What Peaks Can You See During Everest Base Camp Trek?

  • Last Updated on Aug 24, 2023

The Everest base camp trek is one of the best and most classic trekking routes in the world that takes you to the base of the tallest mountain on the planet. The trek offers a chance to experience the unique culture of the Sherpa people of the Himalayas. The journey to the base camp follows a scenic route along the rugged terrain and challenging landscape. The adventure is complimented by the amazing vistas of the tallest mountain peaks in the world. There are a lot of viewpoints on the trail from where you will enjoy the spectacle of the gorgeous peaks. Four of the 6 highest mountains in the world are located in the Everest region.

Here are some of the mountain peaks you will see during the Everest base camp trek.

Table of Contents

Mount Everest (8,848.86m. | 29,031ft.)

View of Everest during Everest base camp trekThe main goal of the trekkers who attempt the trek is to witness Mount Everest, the tallest mountain in the world. Its summit stands tall at 8,848.86 meters above sea level which is located in the Mahalangur Himal sub-range of the Himalayas. The peak is named Sagarmatha in Nepali, which means head of the sky and is named Qomolangma (Chomolungma) in the Tibetan language, which translates to Holy Mother. 

As a pinnacle of the planet, it attracts a huge number of climbers every year. Up to now, there have been near to 11,000 ascents to Mount Everest summit since the successful summit by Tenzing Norgay and Edmund Hillary in 1953. There are many viewpoints to view the summit of Everest during the trek. Some of the best viewpoints are Everest View Hotel, Kala Patthar, Pikey Peak, and more. Many people believe that you will see Everest from the trail at all times. Moreover, you won’t see the summit from the base camp itself.

Mount Lhotse (8,516m. | 27,939ft.)

View of Lhotse peak seen during Everest base camp trek

Lhotse, the fourth tallest mountain in the world, lies very close and is connected to Mount Everest via the south col. Lhotse in Tibetan means “South Peak” because of its position in relation to Everest. There are four different summits in Lhotse all of which are above 8,000 meters. The summits are Lhotse Main (8,516 meters), Lhotse Middle (8,414 meters), Lhotse Central II (8,372 meters), and Lhotse Shar (8,383 meters).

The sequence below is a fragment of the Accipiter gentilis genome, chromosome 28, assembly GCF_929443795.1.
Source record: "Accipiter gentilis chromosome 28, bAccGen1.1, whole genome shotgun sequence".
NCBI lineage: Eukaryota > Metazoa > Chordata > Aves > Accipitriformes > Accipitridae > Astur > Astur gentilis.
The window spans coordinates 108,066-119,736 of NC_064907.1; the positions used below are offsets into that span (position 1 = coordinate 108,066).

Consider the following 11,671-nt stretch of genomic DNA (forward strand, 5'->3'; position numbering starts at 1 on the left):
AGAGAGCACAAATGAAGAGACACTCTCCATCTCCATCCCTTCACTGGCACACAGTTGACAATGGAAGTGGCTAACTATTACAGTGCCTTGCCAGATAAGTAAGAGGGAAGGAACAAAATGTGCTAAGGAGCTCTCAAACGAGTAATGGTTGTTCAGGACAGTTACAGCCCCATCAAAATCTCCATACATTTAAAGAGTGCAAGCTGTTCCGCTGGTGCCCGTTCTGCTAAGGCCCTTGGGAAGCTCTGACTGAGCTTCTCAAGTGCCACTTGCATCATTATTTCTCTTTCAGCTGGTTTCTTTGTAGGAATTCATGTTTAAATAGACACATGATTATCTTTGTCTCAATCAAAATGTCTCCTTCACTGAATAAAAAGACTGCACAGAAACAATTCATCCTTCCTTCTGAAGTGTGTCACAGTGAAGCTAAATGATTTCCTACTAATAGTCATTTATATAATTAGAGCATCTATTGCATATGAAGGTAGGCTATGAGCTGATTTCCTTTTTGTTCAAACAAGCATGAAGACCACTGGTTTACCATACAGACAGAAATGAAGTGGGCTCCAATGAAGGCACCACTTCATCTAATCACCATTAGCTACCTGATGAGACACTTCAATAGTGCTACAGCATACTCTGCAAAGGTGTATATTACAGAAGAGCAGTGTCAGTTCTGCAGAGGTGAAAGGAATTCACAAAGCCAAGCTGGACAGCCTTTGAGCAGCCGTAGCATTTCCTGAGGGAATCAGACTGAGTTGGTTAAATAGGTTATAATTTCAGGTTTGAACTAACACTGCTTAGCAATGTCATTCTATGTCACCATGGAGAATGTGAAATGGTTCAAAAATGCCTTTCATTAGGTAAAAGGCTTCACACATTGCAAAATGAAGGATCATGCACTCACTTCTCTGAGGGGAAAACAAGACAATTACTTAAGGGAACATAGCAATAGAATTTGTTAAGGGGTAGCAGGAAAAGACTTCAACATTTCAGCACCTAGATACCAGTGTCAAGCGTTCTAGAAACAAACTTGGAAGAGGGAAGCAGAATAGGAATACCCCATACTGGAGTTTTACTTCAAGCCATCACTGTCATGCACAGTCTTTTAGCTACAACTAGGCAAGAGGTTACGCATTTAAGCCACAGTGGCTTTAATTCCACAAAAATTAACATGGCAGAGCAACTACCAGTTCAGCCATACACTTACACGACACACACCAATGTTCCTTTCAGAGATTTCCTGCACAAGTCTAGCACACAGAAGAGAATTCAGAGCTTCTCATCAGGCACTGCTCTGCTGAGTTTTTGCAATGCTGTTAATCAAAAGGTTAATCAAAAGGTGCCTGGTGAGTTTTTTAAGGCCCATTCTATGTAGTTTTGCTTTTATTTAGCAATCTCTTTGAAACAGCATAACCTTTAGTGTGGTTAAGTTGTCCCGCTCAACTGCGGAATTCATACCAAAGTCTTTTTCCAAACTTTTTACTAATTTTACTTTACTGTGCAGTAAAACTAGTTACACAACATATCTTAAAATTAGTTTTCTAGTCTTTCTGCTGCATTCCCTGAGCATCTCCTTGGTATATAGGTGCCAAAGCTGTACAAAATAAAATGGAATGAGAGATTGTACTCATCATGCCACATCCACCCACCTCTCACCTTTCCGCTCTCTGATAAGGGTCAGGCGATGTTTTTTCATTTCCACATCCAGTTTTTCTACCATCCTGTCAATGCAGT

The first successful ascent of Lhotse Peak was completed on May 18, 1956, by Swiss climbers, Fritz Luchsinger and Ernst Reiss. Regardless of its close distance to Everest, it is attempted a lot less and hence, it is less crowded. In 2022, experienced climber Nims Dai set a record for traversing from Everest to Lhotse within 26 days. The peak is visible from most viewpoints in the Everest region.

Mount Makalu (8,485m. | 27,837ft.)

mount Makalu

Makalu is the fifth-highest mountain in the world located 19 kilometers southeast of Mount Everest. It has a distinct four-sided pyramid shape and is an isolated peak. It also has two subsidiary peaks, Makalu II (7,678 meters) and Chomo Lonzo (7,804 meters). 

The peak was successfully climbed for the first time by Lionel Terry and Jean Couzy as a part of a French expedition on May 15, 1955. As a part of the amazing feat, three members of the same group made a successful ascent on May 16 and four of them did on May 17. If you want to enjoy the mountain up close, you can take a trek through the amazing Makalu Valley to reach Makalu Base Camp.

Mount Cho Oyu (8,188m. | 26863ft.)

View of Cho Oyu during Everest base camp trek

Cho Oyu is the sixth-highest mountain in the world and is considered the easiest to climb among the 8000-ers. Cho Oyu in Tibetan means Turquoise Goddess. It is the westernmost major peak of the Khumbu sub-section of the Mahalangur range. It was considered at one time to be the seventh highest mountain in the world after Dhaulagiri but was later re-measured.